The findings of this study were presented at the IVRA/ACVR 2006 joint scientific meeting, Vancouver.
RADIOGRAPHIC TECHNIQUE AND ANATOMY OF THE EQUINE SACROILIAC REGION
Article first published online: 22 OCT 2007
© Copyright 2007 by the American College of Veterinary Radiology
Veterinary Radiology & Ultrasound
Volume 48, Issue 6, pages 501–506, November–December 2007
How to Cite
GORGAS, D., KIRCHER, P., DOHERR, M. G., UELTSCHI, G. and LANG, J. (2007), RADIOGRAPHIC TECHNIQUE AND ANATOMY OF THE EQUINE SACROILIAC REGION. Veterinary Radiology & Ultrasound, 48: 501–506. doi: 10.1111/j.1740-8261.2007.00287.x
- Issue published online: 22 OCT 2007
- Article first published online: 22 OCT 2007
- Received October 30, 2006; accepted for publication April 9, 2007.
- motion-induced blurring;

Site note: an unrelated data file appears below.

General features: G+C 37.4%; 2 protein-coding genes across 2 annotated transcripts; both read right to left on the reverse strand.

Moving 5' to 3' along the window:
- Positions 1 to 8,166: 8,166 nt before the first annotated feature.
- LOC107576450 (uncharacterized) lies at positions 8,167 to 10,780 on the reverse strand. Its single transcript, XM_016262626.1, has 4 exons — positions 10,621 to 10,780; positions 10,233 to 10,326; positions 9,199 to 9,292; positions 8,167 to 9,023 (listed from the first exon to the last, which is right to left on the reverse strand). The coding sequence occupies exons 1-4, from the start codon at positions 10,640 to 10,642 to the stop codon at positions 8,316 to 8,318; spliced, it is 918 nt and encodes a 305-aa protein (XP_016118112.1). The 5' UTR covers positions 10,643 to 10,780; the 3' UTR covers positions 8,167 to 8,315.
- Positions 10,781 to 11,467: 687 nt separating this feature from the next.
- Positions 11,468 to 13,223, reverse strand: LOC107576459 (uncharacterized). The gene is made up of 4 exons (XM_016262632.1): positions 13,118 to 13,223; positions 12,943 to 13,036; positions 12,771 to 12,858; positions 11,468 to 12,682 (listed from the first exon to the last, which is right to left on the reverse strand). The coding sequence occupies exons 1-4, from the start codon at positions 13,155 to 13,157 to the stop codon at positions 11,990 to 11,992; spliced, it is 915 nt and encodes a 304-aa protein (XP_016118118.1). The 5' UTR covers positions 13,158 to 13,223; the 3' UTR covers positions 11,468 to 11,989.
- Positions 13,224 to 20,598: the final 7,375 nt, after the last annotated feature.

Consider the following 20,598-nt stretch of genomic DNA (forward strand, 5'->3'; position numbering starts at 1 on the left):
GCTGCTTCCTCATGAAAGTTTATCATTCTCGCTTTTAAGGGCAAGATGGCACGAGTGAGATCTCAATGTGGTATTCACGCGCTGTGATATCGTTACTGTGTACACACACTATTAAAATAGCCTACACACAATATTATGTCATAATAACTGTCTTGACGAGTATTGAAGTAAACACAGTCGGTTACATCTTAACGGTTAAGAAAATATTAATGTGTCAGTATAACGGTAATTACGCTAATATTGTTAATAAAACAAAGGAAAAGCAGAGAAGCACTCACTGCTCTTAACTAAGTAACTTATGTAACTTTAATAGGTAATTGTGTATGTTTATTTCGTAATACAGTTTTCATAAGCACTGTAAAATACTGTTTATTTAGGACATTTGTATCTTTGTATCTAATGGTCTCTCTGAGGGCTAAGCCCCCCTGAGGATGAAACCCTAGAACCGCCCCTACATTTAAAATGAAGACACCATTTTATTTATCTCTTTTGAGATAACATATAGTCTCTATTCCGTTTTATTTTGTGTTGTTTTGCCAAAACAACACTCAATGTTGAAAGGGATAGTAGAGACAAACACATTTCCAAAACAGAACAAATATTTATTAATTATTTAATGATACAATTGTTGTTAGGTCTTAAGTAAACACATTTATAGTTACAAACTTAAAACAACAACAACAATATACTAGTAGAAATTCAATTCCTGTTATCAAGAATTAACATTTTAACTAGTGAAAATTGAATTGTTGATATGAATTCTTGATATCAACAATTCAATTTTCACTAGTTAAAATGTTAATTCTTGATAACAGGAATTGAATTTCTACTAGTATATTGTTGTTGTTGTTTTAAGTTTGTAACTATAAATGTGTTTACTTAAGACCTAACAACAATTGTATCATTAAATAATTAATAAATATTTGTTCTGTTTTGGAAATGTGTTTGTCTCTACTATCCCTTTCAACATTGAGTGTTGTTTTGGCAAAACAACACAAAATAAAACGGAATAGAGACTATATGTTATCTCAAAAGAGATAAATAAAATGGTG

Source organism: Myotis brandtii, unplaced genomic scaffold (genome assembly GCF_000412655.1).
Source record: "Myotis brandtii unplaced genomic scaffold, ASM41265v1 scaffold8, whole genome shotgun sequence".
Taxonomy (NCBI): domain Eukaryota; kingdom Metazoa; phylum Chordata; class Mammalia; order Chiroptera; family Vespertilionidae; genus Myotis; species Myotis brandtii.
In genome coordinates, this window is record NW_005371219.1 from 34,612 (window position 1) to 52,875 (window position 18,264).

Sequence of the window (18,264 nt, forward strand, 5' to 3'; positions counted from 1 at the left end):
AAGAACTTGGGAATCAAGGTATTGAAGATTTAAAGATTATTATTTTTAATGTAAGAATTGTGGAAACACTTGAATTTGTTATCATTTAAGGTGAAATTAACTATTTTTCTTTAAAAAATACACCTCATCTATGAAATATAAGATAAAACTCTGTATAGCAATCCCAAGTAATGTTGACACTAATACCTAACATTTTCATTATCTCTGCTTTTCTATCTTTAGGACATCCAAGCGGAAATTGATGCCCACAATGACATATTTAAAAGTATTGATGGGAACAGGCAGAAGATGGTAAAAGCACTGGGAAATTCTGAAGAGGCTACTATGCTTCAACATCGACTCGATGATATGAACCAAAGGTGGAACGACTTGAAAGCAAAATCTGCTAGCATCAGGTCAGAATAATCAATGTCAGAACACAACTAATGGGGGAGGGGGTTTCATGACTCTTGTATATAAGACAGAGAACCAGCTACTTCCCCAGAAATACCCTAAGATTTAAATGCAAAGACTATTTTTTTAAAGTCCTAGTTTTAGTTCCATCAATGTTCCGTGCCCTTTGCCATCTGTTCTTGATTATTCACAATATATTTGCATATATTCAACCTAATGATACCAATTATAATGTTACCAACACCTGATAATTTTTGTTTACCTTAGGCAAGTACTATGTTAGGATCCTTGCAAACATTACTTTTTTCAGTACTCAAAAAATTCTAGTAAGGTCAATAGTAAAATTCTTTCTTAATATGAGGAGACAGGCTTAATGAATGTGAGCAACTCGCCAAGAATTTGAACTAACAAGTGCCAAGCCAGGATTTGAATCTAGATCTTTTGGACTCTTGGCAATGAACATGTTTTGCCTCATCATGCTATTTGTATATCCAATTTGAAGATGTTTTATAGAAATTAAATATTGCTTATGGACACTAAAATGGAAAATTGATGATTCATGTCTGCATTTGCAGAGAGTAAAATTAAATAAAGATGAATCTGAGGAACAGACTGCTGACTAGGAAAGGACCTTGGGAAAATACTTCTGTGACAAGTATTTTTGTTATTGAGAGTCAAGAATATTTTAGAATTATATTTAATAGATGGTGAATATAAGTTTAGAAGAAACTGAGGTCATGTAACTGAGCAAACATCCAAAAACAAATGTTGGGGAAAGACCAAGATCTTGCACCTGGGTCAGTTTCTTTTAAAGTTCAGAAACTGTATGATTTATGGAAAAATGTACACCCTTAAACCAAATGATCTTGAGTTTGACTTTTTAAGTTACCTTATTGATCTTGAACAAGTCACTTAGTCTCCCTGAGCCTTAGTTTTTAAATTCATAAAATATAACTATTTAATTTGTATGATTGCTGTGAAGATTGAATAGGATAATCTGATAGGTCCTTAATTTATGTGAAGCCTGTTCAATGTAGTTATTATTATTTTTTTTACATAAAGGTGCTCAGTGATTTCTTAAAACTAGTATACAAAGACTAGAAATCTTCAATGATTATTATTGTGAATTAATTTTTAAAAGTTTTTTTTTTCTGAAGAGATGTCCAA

- sacroiliac joint
Radiography is part of evaluating horses with poor performance and pelvic limb lameness; however, the radiographic appearance of the sacroiliac region is poorly described. The goal of the present study was to describe the use of a simple technique to obtain radiographs of the sacroiliac region in the anesthetized horse and to describe the radiographic appearance of this region. Seventy-nine horses underwent radiography of the pelvis under general anesthesia in dorsal recumbency. During a 5s exposure time the horse was actively ventilated to blur the abdominal viscera, which allowed assessment of individual bone structures in 77 horses. A large variation in the shape of the sacral wings, their articulation with the transverse processes of L6, and the relation of the sacrum to the ilium were observed. Females had significantly narrower width of the sacral wings. Broad sacral wings and bony proliferations at the caudal aspect were commonly observed features and their size was highly correlated with gender. In males, caudal osteophytes were significantly larger than in females. Five horses had transitional or hemitransitional vertebrae. Radiography with the ventilation-induced blurring technique is a simple approach that results in diagnostic quality radiographs and delineation of the highly variable bone structures of the sacroiliac region.